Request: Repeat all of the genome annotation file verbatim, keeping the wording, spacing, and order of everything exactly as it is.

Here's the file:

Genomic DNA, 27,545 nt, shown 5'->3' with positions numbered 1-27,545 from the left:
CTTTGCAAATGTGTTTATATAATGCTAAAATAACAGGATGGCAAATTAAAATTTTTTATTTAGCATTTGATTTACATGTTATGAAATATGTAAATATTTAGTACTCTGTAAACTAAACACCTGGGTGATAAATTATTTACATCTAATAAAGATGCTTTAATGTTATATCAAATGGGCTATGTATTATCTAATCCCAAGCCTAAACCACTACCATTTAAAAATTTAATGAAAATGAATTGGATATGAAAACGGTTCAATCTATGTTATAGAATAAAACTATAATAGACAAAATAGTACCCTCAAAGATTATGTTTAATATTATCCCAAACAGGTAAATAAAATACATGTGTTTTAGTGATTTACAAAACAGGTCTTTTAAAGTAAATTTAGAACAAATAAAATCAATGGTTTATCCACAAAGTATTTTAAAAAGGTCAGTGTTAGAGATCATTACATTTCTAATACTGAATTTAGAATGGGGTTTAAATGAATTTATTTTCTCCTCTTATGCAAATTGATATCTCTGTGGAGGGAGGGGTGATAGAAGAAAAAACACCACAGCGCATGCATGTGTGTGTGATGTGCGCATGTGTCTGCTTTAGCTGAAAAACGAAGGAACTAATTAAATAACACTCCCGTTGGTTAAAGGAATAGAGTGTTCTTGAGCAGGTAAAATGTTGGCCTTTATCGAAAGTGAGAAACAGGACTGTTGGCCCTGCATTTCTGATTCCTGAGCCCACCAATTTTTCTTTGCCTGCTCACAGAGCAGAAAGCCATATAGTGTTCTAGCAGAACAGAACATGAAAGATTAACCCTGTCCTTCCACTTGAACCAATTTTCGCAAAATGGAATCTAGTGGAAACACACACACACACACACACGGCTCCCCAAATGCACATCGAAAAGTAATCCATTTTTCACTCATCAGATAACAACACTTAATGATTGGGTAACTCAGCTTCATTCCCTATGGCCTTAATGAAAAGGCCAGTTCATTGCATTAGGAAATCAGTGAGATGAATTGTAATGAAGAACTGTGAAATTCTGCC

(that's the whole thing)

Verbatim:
Genomic DNA, 27,545 nt, shown 5'->3' with positions numbered 1-27,545 from the left:
CTTTGCAAATGTGTTTATATAATGCTAAAATAACAGGATGGCAAATTAAAATTTTTTATTTAGCATTTGATTTACATGTTATGAAATATGTAAATATTTAGTACTCTGTAAACTAAACACCTGGGTGATAAATTATTTACATCTAATAAAGATGCTTTAATGTTATATCAAATGGGCTATGTATTATCTAATCCCAAGCCTAAACCACTACCATTTAAAAATTTAATGAAAATGAATTGGATATGAAAACGGTTCAATCTATGTTATAGAATAAAACTATAATAGACAAAATAGTACCCTCAAAGATTATGTTTAATATTATCCCAAACAGGTAAATAAAATACATGTGTTTTAGTGATTTACAAAACAGGTCTTTTAAAGTAAATTTAGAACAAATAAAATCAATGGTTTATCCACAAAGTATTTTAAAAAGGTCAGTGTTAGAGATCATTACATTTCTAATACTGAATTTAGAATGGGGTTTAAATGAATTTATTTTCTCCTCTTATGCAAATTGATATCTCTGTGGAGGGAGGGGTGATAGAAGAAAAAACACCACAGCGCATGCATGTGTGTGTGATGTGCGCATGTGTCTGCTTTAGCTGAAAAACGAAGGAACTAATTAAATAACACTCCCGTTGGTTAAAGGAATAGAGTGTTCTTGAGCAGGTAAAATGTTGGCCTTTATCGAAAGTGAGAAACAGGACTGTTGGCCCTGCATTTCTGATTCCTGAGCCCACCAATTTTTCTTTGCCTGCTCACAGAGCAGAAAGCCATATAGTGTTCTAGCAGAACAGAACATGAAAGATTAACCCTGTCCTTCCACTTGAACCAATTTTCGCAAAATGGAATCTAGTGGAAACACACACACACACACACACGGCTCCCCAAATGCACATCGAAAAGTAATCCATTTTTCACTCATCAGATAACAACACTTAATGATTGGGTAACTCAGCTTCATTCCCTATGGCCTTAATGAAAAGGCCAGTTCATTGCATTAGGAAATCAGTGAGATGAATTGTAATGAAGAACTGTGAAATTCTGCC